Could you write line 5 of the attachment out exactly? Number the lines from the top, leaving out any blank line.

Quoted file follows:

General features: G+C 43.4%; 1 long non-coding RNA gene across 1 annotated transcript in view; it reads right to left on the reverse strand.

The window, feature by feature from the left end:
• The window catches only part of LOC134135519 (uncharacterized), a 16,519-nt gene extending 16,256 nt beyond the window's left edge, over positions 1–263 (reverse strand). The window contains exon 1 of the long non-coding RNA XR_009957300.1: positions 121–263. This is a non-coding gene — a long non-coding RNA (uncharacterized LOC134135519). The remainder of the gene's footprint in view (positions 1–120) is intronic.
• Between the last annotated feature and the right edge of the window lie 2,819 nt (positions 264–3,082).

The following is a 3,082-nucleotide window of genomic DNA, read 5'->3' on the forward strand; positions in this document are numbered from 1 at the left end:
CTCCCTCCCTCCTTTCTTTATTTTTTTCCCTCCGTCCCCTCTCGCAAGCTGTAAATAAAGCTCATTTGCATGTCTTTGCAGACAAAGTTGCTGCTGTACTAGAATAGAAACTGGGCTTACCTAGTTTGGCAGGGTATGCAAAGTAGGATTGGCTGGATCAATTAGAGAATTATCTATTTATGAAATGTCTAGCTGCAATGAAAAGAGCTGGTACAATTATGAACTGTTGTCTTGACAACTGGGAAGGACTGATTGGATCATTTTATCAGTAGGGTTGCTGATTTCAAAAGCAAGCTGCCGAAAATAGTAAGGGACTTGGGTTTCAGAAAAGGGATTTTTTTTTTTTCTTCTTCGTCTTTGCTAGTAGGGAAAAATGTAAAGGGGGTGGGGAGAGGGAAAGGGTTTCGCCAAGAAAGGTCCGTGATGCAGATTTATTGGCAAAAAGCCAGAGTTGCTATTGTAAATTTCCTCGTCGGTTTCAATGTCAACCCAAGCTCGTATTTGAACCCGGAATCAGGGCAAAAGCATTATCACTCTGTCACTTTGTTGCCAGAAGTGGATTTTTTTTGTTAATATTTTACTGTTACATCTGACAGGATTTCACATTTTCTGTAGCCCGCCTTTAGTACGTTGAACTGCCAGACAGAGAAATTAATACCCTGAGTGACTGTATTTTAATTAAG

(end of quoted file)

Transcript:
The following is a 3,082-nucleotide window of genomic DNA, read 5'->3' on the forward strand; positions in this document are numbered from 1 at the left end: